East European Performing Arts Platform (EEPAP) supports the
development of contemporary performing arts (dance and theatre)
in 18 countries of Central and Eastern Europe.
Look Back in Anger, Krakow, Poland
On Invention, Interpretation and Criticism of the Sources for Theatre History in Central Europe After 1945
Time: 4th - 5th of October 2011
HISTORIES OF THEATRE
October 4th 14:00, Gallery of Contemporary Art Bunkier Sztuki, address: Szczepański Square 3a
14:00-15:30 Statements, Chair: Joanna Krakowska
- Anna Czékmány (presented by Attila Szabó): “The Doomsday of the Reliable Museum” - In my belief the museum, in its classical concept, can be considered a storage facility of stable, referentially authenticated meanings, where the objects self-confidently propagate the gift of their singular and authorized significance. The objective values and teleological structure of the museum, however, seem to fall short on our contemporary reality. We can play with the thought that interactivity, social responsibility and the growing role of reflection are all symptoms of a “crisis”. And maybe it is better to venture an escape towards the theatre? A case study on how these phenomena can be spotted in the exhibitions of the Gizi Bajor Theatre Museum – then and now.
- Jan Jiřik: “Archives and Theatre History Writing” - In my presentation I will focus on the status of the general archives, the archive of Theatre Institute in Prague and the Prague municipal theatres. I will mention recent works of Czech theatrical historians (Vl. Just, J. Černý) and their approach to the archives.
- Ildikó Ungvári Zrínyi: “Body and image in the '70s : archiving photography” - In each culture bodies have a specific everyday knowledge and scenarios of their own. Is theatre photography a good mean of preserving the character of theatrical bodies? Can theatrical style be reconstructed with the help of photos? And what kind of aesthetic conception of art works is present in the photos from the '70s?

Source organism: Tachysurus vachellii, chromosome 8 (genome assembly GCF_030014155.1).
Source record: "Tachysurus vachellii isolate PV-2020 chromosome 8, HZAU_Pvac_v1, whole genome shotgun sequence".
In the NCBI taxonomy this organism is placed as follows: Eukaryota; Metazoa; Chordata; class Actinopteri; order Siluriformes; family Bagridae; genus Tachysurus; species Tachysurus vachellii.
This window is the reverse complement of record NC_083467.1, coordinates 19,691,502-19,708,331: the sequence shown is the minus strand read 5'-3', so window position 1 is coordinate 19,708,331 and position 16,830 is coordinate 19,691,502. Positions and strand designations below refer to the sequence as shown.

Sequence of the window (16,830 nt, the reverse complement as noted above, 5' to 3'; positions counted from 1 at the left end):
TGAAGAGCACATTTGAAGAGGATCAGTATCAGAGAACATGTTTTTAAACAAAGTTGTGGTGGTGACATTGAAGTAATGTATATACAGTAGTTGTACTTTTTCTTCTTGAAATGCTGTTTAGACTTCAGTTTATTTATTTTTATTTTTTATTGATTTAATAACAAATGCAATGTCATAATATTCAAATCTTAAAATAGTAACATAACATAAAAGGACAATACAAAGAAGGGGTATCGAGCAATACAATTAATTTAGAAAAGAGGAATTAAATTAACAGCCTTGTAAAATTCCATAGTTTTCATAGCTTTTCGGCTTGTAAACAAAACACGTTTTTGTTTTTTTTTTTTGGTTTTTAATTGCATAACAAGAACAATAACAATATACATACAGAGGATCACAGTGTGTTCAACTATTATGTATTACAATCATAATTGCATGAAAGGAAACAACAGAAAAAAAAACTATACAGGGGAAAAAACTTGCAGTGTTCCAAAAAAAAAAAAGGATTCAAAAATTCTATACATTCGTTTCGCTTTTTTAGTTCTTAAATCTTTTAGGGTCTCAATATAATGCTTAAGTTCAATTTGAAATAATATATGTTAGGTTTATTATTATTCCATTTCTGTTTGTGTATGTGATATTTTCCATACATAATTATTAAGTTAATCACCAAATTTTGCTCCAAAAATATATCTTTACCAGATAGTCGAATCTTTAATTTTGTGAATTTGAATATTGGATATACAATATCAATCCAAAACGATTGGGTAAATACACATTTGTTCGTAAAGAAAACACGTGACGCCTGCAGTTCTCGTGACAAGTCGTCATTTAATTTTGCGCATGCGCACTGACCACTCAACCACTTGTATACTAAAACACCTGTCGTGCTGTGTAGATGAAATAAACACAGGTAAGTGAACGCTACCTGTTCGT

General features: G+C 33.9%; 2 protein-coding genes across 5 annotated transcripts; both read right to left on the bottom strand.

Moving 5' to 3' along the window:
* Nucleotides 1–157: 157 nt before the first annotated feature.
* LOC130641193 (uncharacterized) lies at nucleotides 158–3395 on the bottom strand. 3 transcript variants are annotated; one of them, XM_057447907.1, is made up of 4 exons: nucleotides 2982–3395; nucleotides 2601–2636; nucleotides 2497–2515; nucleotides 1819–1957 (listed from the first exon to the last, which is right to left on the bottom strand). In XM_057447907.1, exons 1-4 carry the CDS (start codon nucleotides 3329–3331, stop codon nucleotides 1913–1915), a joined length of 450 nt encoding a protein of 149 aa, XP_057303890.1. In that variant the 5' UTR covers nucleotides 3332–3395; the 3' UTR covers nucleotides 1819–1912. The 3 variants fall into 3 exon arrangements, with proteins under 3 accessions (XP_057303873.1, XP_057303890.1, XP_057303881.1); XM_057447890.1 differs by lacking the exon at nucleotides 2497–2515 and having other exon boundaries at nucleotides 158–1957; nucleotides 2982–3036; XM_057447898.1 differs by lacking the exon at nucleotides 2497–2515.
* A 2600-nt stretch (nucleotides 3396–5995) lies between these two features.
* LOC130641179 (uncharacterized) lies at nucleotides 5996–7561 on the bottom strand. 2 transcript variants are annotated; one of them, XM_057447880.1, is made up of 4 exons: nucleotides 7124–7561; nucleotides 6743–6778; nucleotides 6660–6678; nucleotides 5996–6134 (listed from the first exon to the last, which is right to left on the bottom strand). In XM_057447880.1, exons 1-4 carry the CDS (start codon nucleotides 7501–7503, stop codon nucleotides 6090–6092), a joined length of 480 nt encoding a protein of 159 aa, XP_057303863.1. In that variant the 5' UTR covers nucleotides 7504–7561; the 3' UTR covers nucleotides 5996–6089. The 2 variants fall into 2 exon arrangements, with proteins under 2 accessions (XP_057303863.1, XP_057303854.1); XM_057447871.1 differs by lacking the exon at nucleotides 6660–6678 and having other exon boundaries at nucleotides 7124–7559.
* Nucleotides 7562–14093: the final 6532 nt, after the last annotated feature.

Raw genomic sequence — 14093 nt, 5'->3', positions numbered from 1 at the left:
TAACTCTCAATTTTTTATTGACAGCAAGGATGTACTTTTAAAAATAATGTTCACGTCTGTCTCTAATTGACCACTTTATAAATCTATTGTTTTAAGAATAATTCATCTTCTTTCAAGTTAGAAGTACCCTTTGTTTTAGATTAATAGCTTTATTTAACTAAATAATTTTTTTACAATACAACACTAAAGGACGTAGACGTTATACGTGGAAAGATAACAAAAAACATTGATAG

- Attila Szabó: “Theatre and Dictatorship: Attempts to Summarize the Unspoken” - As memory is fading, archives are being opened, and on the other hand the personal witnesses are slowly disappearing, there is an urgent need for writing the theatre history of the last forty years of dictatorship. Several smaller projects have been launched in Hungary to prepare a bigger comprehensive volume. I would like to contrast and analyze two strikingly different approaches (both in methodology and historical concept): a new volume edited by György Lengyel, offering a wide international overview of theatre during the dictatorship, and an online, performance-based analytical project of the Theatrology Department of the Gáspár Károli University in Budapest, attempting to convey a more inductive approach.
15:30 Coffee Break
15:45 – 17:00 Behind the Record (discussion)
The attempt of writing and rewriting the theatre history of the communist era. How to read and interpret the official records of the communist past? Indirect sources – records, reviews, witness’ testimonies etc. The ontological status of past theatre, not materially existing in the present as a source. The challenges and possibilities of comparative approaches in Visegrad and East-European cooperation.
THEATRE OF HISTORIES
October 5th 9:30, Gallery of Contemporary Art Bunkier Sztuki
Statements 9:30-11:00, Chair: Attila Szabó